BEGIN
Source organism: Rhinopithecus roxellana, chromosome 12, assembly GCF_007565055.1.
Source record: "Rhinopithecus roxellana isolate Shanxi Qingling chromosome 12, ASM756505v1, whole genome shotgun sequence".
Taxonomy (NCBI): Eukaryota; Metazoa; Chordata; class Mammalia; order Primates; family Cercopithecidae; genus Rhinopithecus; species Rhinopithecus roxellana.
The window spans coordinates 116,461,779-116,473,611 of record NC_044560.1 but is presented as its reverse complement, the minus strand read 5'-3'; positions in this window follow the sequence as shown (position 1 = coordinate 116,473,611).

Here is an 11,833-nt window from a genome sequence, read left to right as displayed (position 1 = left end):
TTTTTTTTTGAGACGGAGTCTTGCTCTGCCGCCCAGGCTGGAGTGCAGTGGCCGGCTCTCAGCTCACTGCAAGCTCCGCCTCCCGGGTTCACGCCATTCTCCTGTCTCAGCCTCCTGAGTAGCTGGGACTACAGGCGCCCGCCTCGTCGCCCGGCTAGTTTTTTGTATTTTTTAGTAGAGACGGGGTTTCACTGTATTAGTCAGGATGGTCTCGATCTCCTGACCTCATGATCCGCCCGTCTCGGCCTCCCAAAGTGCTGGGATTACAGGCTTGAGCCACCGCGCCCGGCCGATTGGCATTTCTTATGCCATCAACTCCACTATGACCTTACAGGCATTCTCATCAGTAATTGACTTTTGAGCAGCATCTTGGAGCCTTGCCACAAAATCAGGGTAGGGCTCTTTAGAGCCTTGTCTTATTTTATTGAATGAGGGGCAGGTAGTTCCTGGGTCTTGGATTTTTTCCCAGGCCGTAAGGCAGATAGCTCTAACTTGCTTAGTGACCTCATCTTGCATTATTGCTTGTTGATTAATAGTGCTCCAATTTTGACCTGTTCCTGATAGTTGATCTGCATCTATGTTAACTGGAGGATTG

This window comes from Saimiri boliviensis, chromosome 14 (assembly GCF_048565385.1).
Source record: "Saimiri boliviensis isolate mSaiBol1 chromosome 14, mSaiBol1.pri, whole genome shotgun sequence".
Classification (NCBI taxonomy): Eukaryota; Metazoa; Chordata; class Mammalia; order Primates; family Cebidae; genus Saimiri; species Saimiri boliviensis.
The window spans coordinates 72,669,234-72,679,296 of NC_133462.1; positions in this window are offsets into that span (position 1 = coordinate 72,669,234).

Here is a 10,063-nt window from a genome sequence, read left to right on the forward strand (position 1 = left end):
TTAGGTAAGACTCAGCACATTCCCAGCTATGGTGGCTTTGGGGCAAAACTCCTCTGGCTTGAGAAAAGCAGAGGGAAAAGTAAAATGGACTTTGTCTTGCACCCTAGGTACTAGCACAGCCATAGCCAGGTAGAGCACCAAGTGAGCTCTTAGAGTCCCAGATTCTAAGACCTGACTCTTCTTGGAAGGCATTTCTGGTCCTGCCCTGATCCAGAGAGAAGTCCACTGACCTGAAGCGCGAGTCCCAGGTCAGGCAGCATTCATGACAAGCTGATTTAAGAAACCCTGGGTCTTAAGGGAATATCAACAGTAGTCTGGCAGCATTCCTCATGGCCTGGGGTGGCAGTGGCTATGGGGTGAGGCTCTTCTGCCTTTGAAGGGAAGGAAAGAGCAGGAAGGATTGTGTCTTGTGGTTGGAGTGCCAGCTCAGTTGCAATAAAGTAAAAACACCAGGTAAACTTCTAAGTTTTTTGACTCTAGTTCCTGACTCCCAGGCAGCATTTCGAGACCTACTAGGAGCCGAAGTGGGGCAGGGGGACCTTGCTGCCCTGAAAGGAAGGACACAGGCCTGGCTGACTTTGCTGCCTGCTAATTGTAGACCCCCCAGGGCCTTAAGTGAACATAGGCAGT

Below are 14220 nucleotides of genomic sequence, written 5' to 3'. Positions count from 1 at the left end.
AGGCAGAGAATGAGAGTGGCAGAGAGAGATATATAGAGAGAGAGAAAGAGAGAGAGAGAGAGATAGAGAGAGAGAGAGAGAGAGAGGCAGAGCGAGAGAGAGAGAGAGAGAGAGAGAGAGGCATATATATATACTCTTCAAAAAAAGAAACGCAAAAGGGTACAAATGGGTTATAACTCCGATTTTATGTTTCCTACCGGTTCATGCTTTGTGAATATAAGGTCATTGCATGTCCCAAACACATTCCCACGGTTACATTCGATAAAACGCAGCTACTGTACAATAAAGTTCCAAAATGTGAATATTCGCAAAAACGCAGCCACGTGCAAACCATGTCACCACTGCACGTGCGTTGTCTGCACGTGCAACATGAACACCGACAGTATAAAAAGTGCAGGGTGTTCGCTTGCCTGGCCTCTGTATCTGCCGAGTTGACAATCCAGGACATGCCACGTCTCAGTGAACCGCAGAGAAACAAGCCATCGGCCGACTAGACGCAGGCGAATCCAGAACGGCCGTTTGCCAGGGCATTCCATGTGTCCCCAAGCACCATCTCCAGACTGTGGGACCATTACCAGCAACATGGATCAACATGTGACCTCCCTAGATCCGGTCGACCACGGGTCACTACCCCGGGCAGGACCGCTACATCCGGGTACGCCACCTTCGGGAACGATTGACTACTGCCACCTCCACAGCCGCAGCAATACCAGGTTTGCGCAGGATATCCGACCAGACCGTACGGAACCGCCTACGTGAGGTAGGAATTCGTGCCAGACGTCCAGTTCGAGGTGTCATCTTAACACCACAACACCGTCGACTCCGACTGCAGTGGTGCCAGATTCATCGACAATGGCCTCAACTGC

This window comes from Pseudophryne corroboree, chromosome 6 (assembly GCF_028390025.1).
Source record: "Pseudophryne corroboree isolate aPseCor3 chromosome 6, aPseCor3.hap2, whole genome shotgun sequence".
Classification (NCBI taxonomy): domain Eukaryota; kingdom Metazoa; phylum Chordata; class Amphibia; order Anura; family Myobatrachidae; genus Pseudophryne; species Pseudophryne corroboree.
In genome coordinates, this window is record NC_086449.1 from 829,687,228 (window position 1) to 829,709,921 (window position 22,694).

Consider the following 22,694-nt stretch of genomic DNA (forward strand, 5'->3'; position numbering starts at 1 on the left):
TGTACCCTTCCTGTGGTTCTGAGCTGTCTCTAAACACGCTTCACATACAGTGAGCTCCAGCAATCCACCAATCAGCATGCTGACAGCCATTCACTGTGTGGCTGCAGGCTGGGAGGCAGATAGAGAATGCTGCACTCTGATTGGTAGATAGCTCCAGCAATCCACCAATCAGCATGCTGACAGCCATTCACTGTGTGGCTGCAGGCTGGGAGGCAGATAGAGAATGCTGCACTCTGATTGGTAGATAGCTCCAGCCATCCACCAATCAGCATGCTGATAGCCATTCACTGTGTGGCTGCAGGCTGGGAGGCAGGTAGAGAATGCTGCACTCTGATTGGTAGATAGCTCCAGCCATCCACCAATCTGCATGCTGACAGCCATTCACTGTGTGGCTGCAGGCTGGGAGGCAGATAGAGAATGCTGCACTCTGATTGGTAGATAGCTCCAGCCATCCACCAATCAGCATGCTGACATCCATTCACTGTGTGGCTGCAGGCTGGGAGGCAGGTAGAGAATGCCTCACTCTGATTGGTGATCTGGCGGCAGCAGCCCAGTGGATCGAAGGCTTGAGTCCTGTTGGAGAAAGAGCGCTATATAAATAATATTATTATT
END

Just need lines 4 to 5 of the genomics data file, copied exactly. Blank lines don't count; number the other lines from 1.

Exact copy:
The window spans coordinates 116,461,779-116,473,611 of record NC_044560.1 but is presented as its reverse complement, the minus strand read 5'-3'; positions in this window follow the sequence as shown (position 1 = coordinate 116,473,611).

Here is an 11,833-nt window from a genome sequence, read left to right as displayed (position 1 = left end):